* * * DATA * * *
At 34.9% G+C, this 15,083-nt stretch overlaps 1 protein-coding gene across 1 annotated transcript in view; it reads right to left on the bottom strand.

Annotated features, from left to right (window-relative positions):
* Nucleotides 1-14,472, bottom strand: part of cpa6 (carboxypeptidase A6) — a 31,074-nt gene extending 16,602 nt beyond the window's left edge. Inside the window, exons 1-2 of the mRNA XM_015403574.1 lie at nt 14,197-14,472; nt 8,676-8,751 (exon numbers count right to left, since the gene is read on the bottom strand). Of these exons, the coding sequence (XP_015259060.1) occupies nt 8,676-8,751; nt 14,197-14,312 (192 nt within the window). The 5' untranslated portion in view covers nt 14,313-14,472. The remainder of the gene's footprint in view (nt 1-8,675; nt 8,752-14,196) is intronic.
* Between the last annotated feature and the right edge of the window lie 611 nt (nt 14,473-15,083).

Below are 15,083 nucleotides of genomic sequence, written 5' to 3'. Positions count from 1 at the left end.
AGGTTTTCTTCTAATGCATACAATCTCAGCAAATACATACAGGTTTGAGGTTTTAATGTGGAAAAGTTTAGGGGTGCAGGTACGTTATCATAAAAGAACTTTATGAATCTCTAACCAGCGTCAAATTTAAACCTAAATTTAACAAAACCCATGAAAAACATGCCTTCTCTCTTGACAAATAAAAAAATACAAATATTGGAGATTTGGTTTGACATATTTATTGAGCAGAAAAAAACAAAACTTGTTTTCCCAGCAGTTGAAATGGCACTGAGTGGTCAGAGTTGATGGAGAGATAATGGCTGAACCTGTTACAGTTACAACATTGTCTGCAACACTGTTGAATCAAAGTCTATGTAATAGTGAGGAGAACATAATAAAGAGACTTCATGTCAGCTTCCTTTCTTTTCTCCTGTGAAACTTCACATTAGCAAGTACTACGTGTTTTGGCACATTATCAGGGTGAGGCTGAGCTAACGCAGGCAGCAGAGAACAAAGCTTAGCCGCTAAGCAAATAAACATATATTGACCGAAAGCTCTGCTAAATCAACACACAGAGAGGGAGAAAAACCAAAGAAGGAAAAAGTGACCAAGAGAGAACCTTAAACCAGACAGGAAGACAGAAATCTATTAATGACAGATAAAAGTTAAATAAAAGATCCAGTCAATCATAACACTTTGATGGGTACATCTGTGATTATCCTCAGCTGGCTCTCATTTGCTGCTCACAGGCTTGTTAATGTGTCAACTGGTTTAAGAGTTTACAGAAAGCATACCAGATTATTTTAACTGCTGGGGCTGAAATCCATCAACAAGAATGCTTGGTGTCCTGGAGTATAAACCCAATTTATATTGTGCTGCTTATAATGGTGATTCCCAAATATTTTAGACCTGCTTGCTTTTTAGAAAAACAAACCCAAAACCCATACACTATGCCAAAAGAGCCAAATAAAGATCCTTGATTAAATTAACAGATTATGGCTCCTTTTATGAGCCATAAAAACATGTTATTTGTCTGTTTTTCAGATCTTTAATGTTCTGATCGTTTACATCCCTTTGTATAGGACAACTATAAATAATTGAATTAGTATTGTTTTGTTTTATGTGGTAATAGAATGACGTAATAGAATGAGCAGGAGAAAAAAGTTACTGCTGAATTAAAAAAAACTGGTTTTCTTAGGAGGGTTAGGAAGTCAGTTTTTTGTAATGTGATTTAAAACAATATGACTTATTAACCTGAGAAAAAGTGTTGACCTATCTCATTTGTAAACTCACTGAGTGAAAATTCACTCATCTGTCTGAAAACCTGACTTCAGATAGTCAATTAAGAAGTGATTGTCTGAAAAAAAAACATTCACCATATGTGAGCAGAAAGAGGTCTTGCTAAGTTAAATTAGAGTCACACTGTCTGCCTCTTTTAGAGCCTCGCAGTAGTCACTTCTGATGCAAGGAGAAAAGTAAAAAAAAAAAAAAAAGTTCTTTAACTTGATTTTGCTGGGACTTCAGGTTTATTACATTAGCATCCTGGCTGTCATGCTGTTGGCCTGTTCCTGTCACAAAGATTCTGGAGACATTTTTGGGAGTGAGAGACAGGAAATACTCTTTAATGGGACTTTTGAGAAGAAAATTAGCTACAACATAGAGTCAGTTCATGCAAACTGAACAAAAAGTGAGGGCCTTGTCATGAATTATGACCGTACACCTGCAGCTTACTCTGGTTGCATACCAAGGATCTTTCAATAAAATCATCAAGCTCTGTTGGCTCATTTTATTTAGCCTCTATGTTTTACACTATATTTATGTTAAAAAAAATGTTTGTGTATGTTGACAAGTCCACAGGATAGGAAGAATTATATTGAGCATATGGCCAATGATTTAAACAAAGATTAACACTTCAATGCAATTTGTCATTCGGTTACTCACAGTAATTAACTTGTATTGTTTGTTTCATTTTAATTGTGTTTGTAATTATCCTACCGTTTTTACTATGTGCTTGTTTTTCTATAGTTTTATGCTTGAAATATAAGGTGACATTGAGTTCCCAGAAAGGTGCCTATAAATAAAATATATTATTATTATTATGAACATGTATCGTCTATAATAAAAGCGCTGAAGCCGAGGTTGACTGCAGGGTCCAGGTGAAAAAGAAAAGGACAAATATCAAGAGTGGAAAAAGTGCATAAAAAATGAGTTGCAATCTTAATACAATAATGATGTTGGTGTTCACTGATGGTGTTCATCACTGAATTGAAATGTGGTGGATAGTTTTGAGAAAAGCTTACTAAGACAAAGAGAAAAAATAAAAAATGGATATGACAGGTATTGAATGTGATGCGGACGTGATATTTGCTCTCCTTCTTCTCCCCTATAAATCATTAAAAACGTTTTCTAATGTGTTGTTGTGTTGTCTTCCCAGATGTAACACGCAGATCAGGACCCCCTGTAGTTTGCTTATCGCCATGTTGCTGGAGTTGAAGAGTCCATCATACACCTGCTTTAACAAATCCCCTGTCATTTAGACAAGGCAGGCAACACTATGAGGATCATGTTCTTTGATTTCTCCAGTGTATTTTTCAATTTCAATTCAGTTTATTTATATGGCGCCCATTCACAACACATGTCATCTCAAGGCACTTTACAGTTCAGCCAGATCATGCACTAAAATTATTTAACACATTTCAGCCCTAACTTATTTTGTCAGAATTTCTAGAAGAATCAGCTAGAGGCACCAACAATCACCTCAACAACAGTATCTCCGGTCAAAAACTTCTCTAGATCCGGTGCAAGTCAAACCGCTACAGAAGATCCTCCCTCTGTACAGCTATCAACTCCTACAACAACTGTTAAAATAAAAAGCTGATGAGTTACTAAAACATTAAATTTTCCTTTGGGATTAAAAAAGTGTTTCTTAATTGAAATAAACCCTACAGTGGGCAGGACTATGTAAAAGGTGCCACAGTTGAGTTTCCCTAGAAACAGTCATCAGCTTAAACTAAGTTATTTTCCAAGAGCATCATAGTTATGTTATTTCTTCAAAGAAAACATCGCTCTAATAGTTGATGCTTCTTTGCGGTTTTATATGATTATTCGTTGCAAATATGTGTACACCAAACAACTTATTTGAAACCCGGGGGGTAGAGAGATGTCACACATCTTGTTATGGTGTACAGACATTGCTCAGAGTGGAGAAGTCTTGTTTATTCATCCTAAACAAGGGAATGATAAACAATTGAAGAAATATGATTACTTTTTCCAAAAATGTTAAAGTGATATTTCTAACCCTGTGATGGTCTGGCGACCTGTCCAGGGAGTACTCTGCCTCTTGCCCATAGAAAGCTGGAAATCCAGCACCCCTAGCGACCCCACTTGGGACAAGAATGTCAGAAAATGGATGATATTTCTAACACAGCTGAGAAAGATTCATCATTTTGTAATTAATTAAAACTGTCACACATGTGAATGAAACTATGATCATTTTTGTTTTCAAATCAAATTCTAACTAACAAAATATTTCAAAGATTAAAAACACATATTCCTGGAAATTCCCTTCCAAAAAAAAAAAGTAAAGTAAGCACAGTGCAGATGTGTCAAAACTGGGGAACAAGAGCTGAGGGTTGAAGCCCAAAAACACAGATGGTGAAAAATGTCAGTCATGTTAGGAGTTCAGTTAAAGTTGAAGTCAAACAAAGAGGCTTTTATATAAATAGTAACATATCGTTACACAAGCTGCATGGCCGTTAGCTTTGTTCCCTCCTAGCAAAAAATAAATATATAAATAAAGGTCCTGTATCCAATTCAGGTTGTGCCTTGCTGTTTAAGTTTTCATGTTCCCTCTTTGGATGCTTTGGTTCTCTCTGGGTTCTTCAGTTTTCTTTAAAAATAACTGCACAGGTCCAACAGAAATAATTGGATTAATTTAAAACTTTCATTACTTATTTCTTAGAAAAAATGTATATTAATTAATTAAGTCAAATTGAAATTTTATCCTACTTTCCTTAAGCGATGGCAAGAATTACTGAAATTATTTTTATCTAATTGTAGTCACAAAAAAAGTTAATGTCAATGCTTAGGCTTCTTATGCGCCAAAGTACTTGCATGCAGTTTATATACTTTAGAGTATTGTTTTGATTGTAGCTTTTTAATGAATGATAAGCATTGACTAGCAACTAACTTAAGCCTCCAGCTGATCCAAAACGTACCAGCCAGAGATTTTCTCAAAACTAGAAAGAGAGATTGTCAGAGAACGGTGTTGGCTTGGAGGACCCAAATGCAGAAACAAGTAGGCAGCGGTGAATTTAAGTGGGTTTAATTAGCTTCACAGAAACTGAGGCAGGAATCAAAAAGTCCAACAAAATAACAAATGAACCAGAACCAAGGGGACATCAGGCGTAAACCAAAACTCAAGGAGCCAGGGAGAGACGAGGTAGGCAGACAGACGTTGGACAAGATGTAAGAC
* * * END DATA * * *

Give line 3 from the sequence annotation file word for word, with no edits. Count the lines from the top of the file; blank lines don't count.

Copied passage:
* Nucleotides 1-14,472, bottom strand: part of cpa6 (carboxypeptidase A6) — a 31,074-nt gene extending 16,602 nt beyond the window's left edge. Inside the window, exons 1-2 of the mRNA XM_015403574.1 lie at nt 14,197-14,472; nt 8,676-8,751 (exon numbers count right to left, since the gene is read on the bottom strand). Of these exons, the coding sequence (XP_015259060.1) occupies nt 8,676-8,751; nt 14,197-14,312 (192 nt within the window). The 5' untranslated portion in view covers nt 14,313-14,472. The remainder of the gene's footprint in view (nt 1-8,675; nt 8,752-14,196) is intronic.